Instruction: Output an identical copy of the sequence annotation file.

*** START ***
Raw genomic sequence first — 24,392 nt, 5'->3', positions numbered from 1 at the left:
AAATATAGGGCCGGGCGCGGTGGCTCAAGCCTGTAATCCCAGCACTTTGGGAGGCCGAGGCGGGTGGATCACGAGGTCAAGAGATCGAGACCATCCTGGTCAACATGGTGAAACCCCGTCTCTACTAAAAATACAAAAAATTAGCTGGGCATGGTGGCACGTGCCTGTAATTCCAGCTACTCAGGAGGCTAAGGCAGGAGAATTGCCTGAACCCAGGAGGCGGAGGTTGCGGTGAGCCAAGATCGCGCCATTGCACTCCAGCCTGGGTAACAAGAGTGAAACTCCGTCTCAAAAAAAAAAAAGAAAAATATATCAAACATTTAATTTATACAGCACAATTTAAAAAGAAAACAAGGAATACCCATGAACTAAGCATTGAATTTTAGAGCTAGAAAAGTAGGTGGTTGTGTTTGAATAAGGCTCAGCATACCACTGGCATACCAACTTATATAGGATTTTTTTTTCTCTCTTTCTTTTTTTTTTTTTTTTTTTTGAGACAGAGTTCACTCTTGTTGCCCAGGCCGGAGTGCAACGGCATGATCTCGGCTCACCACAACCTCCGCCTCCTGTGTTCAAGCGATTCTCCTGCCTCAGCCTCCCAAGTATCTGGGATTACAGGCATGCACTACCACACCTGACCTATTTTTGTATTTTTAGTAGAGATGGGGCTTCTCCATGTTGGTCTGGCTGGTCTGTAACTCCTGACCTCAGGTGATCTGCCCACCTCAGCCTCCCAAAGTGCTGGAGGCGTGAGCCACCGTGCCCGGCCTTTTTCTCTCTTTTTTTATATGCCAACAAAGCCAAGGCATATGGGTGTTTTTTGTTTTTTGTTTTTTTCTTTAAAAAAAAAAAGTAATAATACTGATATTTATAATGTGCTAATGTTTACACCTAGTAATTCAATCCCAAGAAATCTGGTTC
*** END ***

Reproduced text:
Raw genomic sequence first — 24,392 nt, 5'->3', positions numbered from 1 at the left:
AAATATAGGGCCGGGCGCGGTGGCTCAAGCCTGTAATCCCAGCACTTTGGGAGGCCGAGGCGGGTGGATCACGAGGTCAAGAGATCGAGACCATCCTGGTCAACATGGTGAAACCCCGTCTCTACTAAAAATACAAAAAATTAGCTGGGCATGGTGGCACGTGCCTGTAATTCCAGCTACTCAGGAGGCTAAGGCAGGAGAATTGCCTGAACCCAGGAGGCGGAGGTTGCGGTGAGCCAAGATCGCGCCATTGCACTCCAGCCTGGGTAACAAGAGTGAAACTCCGTCTCAAAAAAAAAAAAGAAAAATATATCAAACATTTAATTTATACAGCACAATTTAAAAAGAAAACAAGGAATACCCATGAACTAAGCATTGAATTTTAGAGCTAGAAAAGTAGGTGGTTGTGTTTGAATAAGGCTCAGCATACCACTGGCATACCAACTTATATAGGATTTTTTTTTCTCTCTTTCTTTTTTTTTTTTTTTTTTTTGAGACAGAGTTCACTCTTGTTGCCCAGGCCGGAGTGCAACGGCATGATCTCGGCTCACCACAACCTCCGCCTCCTGTGTTCAAGCGATTCTCCTGCCTCAGCCTCCCAAGTATCTGGGATTACAGGCATGCACTACCACACCTGACCTATTTTTGTATTTTTAGTAGAGATGGGGCTTCTCCATGTTGGTCTGGCTGGTCTGTAACTCCTGACCTCAGGTGATCTGCCCACCTCAGCCTCCCAAAGTGCTGGAGGCGTGAGCCACCGTGCCCGGCCTTTTTCTCTCTTTTTTTATATGCCAACAAAGCCAAGGCATATGGGTGTTTTTTGTTTTTTGTTTTTTTCTTTAAAAAAAAAAAGTAATAATACTGATATTTATAATGTGCTAATGTTTACACCTAGTAATTCAATCCCAAGAAATCTGGTTC